“Sure” you answer knowing that your choices are limited.

Whenever that happens to me, I imagine that the person who leaves me hanging under the pretense of searching the computer files is chit-chatting with the person in the next cubicle about non-job related issues like her date or his score the night before.

A bad attitude seems to be the modus operandi for many civil servants whether they communicate with you over the phone or in person. Do you ever wonder what is wrong with them the reason many display such insolence when all we want to do is take care of business?

Before you presume that I am lumping all civil servants into one barrel of incivility, I promise you that I am not. And I admit that sometimes I am caught off guard when one of the “govies” displays a pleasant disposition.

Following the longest government shutdown in American history, I had a problem with my social security payment. Having no desire to visit the office, I made numerous phone calls to various offices within the department trying to resolve the matter. That futility went on for over a week. Each time I called the Administration an automated service answered, and, of course, asked me to hold on. I’ve learned to always check the clock whenever I am asked to hold. And then I imagine how nice it would be if agencies were required to pay callers a dollar a minute for hold time.

My time is as valuable as theirs, so instead of idling, I would press the speaker button, set the phone on a nearby table or place it in my pocket and go about doing housecleaning, computing, or whatever I needed to do, all the while listening to corny hold music and waiting for an agent to pick up. The longest wait-time I logged one day was 58 minutes, after which – you guessed it, I hung up. Fifty-eight dollars would have been nice compensation for my time.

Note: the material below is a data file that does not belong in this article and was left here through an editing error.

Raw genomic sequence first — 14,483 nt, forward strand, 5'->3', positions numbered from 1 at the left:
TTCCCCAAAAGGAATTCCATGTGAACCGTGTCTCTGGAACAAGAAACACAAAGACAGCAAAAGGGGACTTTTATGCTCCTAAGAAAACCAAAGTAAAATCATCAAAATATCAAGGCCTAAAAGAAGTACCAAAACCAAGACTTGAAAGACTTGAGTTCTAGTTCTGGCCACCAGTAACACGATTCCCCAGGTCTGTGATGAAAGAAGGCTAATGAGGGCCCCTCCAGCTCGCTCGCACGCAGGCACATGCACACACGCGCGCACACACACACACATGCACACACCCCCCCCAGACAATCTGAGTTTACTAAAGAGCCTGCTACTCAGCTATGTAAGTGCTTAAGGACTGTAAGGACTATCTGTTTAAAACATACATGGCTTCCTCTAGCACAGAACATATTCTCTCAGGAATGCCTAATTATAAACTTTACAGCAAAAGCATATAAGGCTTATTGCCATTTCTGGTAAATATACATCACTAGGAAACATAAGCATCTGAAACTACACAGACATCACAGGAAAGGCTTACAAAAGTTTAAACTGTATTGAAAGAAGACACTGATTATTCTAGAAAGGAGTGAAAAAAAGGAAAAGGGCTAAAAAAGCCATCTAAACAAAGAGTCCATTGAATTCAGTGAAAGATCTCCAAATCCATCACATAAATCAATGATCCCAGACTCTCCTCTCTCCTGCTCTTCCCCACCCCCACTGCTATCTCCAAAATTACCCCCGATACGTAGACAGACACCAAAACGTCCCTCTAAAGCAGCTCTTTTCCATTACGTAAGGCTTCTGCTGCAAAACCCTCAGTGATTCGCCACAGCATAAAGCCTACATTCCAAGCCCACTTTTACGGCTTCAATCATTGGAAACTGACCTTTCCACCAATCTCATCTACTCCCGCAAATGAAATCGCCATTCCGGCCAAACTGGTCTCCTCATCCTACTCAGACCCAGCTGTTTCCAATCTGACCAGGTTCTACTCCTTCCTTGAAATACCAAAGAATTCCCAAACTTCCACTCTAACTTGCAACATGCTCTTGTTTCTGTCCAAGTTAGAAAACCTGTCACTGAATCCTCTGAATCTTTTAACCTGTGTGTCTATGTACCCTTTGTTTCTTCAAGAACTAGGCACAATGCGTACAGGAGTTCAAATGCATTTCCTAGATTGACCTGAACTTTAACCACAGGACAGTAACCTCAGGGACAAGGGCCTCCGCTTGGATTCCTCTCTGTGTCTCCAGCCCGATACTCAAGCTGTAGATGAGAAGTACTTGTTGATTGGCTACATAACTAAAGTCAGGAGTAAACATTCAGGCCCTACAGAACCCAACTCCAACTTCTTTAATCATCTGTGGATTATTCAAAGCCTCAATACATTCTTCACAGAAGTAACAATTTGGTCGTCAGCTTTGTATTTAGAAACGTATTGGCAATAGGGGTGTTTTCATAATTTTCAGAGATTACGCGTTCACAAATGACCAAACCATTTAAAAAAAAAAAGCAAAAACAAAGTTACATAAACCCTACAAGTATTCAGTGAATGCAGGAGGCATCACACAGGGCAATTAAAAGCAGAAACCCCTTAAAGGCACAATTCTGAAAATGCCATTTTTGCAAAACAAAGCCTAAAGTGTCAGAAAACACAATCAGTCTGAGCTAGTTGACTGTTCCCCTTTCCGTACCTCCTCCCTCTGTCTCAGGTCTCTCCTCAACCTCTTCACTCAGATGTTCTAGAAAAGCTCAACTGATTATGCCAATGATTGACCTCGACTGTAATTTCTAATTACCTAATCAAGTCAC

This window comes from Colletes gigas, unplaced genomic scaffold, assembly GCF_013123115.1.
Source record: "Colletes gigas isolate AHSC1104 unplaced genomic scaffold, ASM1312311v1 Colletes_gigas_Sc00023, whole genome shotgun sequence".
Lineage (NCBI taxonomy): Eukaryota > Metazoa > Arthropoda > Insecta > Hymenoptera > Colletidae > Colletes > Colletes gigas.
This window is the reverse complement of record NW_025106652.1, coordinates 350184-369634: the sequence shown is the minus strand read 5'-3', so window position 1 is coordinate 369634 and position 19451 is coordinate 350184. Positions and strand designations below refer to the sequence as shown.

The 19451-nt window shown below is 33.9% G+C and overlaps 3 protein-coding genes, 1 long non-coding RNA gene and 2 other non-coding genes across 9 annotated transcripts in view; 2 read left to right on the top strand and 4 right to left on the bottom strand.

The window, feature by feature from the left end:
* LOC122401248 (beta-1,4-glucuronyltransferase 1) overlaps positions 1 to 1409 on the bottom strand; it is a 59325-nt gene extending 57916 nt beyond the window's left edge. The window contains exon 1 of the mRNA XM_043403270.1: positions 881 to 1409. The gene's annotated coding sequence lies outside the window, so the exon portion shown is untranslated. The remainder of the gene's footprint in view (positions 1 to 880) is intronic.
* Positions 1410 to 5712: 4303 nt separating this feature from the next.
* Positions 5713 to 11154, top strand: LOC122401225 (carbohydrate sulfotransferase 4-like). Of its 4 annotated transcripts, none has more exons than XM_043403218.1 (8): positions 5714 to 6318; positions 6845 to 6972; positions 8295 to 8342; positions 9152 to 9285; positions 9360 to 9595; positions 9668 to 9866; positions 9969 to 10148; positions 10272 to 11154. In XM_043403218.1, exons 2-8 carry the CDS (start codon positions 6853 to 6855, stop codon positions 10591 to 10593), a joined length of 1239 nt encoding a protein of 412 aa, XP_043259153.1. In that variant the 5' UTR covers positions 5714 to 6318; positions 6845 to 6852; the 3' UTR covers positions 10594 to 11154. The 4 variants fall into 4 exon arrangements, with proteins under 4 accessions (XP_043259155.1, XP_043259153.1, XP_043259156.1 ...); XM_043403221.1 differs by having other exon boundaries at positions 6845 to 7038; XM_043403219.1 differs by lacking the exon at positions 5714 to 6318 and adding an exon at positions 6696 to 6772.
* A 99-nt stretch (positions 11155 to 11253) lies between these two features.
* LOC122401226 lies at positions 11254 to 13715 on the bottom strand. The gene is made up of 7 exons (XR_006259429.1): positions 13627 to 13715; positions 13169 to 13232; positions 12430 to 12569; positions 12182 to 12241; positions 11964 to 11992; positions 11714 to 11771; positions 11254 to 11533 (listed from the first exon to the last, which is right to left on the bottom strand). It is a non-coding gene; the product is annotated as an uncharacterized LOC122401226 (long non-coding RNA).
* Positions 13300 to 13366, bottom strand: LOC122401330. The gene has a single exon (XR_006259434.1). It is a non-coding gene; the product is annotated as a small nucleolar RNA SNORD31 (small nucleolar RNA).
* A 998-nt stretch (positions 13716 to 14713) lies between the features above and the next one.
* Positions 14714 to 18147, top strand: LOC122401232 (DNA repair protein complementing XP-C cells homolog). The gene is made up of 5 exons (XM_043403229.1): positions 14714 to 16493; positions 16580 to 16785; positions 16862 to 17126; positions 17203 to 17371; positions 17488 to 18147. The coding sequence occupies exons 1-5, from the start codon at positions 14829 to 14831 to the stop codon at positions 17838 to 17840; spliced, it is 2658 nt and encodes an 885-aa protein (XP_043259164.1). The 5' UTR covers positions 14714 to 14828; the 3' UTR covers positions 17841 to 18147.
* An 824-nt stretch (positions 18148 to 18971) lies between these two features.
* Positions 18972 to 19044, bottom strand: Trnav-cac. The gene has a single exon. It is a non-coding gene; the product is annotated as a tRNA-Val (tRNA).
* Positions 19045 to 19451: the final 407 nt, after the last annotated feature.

On the days when a live person finally came on the line that person sometimes transferred me to someone else. I admit that I found at least a couple of the govies were courteous, professional and helpful. Eventually, I got the issue resolved without having to spend 3-4 hours downtown at the agency.

Flashback to the dreaded visit to the DMV. A few weeks ago, after my grandson misplaced his wallet, he had to go to DMV to get another ID card. Before going there, he prepared by heeding my advice. “Carry everything and anything they might ask for to prove your identity and residency so you won’t have to make a return trip.” Birth certificate, social security card, lease, utility bills, bank statement, official mail from any government agency. You might as well throw in the kitchen sink.”